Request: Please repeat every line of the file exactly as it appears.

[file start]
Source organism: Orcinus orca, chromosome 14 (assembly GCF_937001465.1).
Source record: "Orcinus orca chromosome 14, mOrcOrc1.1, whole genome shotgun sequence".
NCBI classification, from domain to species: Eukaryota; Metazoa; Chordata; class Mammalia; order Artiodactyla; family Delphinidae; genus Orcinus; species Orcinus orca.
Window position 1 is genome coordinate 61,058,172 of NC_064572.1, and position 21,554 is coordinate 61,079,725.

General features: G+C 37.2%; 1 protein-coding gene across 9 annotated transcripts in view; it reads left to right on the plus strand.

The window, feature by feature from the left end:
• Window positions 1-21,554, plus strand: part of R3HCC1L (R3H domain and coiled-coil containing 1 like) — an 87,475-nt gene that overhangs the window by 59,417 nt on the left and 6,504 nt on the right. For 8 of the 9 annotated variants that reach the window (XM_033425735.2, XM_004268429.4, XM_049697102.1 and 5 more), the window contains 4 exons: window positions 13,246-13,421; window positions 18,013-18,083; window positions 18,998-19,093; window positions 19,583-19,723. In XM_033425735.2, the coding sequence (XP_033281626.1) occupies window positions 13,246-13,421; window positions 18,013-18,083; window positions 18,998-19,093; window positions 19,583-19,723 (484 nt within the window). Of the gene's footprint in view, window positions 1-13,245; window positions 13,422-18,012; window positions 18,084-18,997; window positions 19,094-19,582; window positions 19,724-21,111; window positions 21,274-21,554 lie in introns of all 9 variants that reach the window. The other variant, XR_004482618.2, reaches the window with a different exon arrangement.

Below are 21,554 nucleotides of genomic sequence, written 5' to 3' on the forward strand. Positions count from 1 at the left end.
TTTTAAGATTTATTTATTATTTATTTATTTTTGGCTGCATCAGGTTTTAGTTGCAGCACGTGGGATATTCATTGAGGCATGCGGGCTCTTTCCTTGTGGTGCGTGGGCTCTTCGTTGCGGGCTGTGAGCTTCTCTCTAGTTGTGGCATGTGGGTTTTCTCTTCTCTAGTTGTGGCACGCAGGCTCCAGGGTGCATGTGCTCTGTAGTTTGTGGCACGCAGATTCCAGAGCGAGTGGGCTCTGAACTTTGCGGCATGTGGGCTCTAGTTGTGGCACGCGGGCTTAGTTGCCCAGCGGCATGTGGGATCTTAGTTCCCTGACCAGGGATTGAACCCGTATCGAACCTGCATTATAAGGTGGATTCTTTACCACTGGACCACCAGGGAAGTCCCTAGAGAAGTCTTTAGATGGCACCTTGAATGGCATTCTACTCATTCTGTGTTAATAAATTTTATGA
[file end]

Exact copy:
Source organism: Orcinus orca, chromosome 14 (assembly GCF_937001465.1).
Source record: "Orcinus orca chromosome 14, mOrcOrc1.1, whole genome shotgun sequence".
NCBI classification, from domain to species: Eukaryota; Metazoa; Chordata; class Mammalia; order Artiodactyla; family Delphinidae; genus Orcinus; species Orcinus orca.
Window position 1 is genome coordinate 61,058,172 of NC_064572.1, and position 21,554 is coordinate 61,079,725.

General features: G+C 37.2%; 1 protein-coding gene across 9 annotated transcripts in view; it reads left to right on the plus strand.

The window, feature by feature from the left end:
• Window positions 1-21,554, plus strand: part of R3HCC1L (R3H domain and coiled-coil containing 1 like) — an 87,475-nt gene that overhangs the window by 59,417 nt on the left and 6,504 nt on the right. For 8 of the 9 annotated variants that reach the window (XM_033425735.2, XM_004268429.4, XM_049697102.1 and 5 more), the window contains 4 exons: window positions 13,246-13,421; window positions 18,013-18,083; window positions 18,998-19,093; window positions 19,583-19,723. In XM_033425735.2, the coding sequence (XP_033281626.1) occupies window positions 13,246-13,421; window positions 18,013-18,083; window positions 18,998-19,093; window positions 19,583-19,723 (484 nt within the window). Of the gene's footprint in view, window positions 1-13,245; window positions 13,422-18,012; window positions 18,084-18,997; window positions 19,094-19,582; window positions 19,724-21,111; window positions 21,274-21,554 lie in introns of all 9 variants that reach the window. The other variant, XR_004482618.2, reaches the window with a different exon arrangement.

Below are 21,554 nucleotides of genomic sequence, written 5' to 3' on the forward strand. Positions count from 1 at the left end.
TTTTAAGATTTATTTATTATTTATTTATTTTTGGCTGCATCAGGTTTTAGTTGCAGCACGTGGGATATTCATTGAGGCATGCGGGCTCTTTCCTTGTGGTGCGTGGGCTCTTCGTTGCGGGCTGTGAGCTTCTCTCTAGTTGTGGCATGTGGGTTTTCTCTTCTCTAGTTGTGGCACGCAGGCTCCAGGGTGCATGTGCTCTGTAGTTTGTGGCACGCAGATTCCAGAGCGAGTGGGCTCTGAACTTTGCGGCATGTGGGCTCTAGTTGTGGCACGCGGGCTTAGTTGCCCAGCGGCATGTGGGATCTTAGTTCCCTGACCAGGGATTGAACCCGTATCGAACCTGCATTATAAGGTGGATTCTTTACCACTGGACCACCAGGGAAGTCCCTAGAGAAGTCTTTAGATGGCACCTTGAATGGCATTCTACTCATTCTGTGTTAATAAATTTTATGA